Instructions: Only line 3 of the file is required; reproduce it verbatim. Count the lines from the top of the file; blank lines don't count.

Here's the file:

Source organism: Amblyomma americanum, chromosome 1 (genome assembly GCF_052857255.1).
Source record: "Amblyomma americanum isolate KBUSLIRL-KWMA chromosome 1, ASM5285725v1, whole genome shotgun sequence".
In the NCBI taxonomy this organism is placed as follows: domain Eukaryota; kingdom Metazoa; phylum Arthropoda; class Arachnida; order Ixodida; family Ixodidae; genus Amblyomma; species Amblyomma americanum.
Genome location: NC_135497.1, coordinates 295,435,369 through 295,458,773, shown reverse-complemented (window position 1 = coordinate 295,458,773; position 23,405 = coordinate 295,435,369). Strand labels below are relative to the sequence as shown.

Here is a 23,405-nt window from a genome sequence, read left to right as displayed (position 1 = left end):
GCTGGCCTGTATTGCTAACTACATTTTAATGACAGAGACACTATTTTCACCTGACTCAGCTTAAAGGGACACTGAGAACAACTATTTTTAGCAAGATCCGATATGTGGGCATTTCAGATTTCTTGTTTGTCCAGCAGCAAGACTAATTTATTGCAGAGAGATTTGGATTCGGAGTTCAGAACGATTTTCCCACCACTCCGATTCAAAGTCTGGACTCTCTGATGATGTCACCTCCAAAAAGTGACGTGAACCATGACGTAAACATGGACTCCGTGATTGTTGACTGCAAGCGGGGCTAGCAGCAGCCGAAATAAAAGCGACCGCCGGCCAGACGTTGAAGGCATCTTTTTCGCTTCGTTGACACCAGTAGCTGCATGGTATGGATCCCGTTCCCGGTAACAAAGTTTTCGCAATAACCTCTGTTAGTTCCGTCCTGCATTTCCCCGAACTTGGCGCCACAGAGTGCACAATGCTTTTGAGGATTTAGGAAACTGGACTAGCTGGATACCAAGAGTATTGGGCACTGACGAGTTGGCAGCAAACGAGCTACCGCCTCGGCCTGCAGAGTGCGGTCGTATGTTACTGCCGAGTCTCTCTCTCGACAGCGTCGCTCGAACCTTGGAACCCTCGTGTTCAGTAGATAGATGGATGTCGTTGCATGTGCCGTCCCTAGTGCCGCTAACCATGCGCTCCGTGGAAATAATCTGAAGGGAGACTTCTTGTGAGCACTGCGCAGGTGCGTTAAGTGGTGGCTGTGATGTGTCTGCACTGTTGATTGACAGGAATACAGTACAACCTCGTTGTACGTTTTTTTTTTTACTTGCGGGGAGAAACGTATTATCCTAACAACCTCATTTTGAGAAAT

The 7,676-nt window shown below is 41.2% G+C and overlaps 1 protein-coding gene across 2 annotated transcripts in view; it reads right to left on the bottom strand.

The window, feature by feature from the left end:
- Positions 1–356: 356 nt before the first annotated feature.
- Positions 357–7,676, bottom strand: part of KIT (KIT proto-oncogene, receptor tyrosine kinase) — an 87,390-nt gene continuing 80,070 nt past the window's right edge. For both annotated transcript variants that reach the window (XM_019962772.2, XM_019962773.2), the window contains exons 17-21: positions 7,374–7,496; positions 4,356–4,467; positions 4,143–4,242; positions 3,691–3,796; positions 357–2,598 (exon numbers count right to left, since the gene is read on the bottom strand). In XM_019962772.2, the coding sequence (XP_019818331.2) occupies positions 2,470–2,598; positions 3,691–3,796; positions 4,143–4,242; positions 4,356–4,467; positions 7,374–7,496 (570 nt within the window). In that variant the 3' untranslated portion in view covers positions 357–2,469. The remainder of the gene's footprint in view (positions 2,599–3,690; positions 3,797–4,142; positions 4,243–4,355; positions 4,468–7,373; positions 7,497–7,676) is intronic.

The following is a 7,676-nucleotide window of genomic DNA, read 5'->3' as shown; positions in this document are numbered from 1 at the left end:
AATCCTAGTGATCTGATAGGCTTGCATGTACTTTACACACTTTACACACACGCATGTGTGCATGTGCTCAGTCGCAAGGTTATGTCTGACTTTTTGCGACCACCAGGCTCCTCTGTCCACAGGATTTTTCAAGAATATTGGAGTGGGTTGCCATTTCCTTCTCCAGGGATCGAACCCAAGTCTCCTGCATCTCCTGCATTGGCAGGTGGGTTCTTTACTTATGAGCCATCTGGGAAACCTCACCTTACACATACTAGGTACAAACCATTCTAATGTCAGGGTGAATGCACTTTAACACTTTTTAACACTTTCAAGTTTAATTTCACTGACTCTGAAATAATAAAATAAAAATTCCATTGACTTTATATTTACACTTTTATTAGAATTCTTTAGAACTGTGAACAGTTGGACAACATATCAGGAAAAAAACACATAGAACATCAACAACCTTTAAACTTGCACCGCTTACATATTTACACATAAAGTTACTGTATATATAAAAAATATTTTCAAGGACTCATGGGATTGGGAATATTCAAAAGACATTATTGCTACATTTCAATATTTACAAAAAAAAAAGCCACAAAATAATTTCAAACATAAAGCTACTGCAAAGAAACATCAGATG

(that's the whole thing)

In the NCBI taxonomy this organism is placed as follows: domain Eukaryota; kingdom Metazoa; phylum Arthropoda; class Arachnida; order Ixodida; family Ixodidae; genus Amblyomma; species Amblyomma americanum.